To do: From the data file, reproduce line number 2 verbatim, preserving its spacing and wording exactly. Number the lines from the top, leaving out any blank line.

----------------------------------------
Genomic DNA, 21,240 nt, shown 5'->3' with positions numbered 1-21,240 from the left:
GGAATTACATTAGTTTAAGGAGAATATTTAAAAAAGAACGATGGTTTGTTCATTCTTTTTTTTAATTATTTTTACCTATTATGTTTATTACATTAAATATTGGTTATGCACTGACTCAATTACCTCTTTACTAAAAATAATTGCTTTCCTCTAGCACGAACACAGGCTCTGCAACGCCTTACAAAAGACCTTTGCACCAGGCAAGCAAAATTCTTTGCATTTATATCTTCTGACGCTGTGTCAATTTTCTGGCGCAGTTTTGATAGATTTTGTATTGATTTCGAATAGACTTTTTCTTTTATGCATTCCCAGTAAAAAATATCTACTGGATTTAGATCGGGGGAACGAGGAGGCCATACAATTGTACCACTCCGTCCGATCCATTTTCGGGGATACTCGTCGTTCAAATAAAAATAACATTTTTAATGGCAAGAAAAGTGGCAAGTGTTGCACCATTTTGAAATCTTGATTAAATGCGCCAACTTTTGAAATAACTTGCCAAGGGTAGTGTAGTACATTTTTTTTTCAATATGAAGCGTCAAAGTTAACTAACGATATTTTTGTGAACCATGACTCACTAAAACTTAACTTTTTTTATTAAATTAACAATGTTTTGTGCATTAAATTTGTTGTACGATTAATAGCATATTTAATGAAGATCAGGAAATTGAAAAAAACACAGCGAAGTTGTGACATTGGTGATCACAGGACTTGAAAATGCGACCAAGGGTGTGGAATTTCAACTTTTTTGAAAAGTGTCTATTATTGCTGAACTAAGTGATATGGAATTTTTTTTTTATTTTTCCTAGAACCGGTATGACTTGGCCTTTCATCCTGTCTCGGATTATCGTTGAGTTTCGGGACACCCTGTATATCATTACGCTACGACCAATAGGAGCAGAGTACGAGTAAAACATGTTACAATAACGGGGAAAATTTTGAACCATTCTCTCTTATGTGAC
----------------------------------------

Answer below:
GGAATTACATTAGTTTAAGGAGAATATTTAAAAAAGAACGATGGTTTGTTCATTCTTTTTTTTAATTATTTTTACCTATTATGTTTATTACATTAAATATTGGTTATGCACTGACTCAATTACCTCTTTACTAAAAATAATTGCTTTCCTCTAGCACGAACACAGGCTCTGCAACGCCTTACAAAAGACCTTTGCACCAGGCAAGCAAAATTCTTTGCATTTATATCTTCTGACGCTGTGTCAATTTTCTGGCGCAGTTTTGATAGATTTTGTATTGATTTCGAATAGACTTTTTCTTTTATGCATTCCCAGTAAAAAATATCTACTGGATTTAGATCGGGGGAACGAGGAGGCCATACAATTGTACCACTCCGTCCGATCCATTTTCGGGGATACTCGTCGTTCAAATAAAAATAACATTTTTAATGGCAAGAAAAGTGGCAAGTGTTGCACCATTTTGAAATCTTGATTAAATGCGCCAACTTTTGAAATAACTTGCCAAGGGTAGTGTAGTACATTTTTTTTTCAATATGAAGCGTCAAAGTTAACTAACGATATTTTTGTGAACCATGACTCACTAAAACTTAACTTTTTTTATTAAATTAACAATGTTTTGTGCATTAAATTTGTTGTACGATTAATAGCATATTTAATGAAGATCAGGAAATTGAAAAAAACACAGCGAAGTTGTGACATTGGTGATCACAGGACTTGAAAATGCGACCAAGGGTGTGGAATTTCAACTTTTTTGAAAAGTGTCTATTATTGCTGAACTAAGTGATATGGAATTTTTTTTTTATTTTTCCTAGAACCGGTATGACTTGGCCTTTCATCCTGTCTCGGATTATCGTTGAGTTTCGGGACACCCTGTATATCATTACGCTACGACCAATAGGAGCAGAGTACGAGTAAAACATGTTACAATAACGGGGAAAATTTTGAACCATTCTCTCTTATGTGAC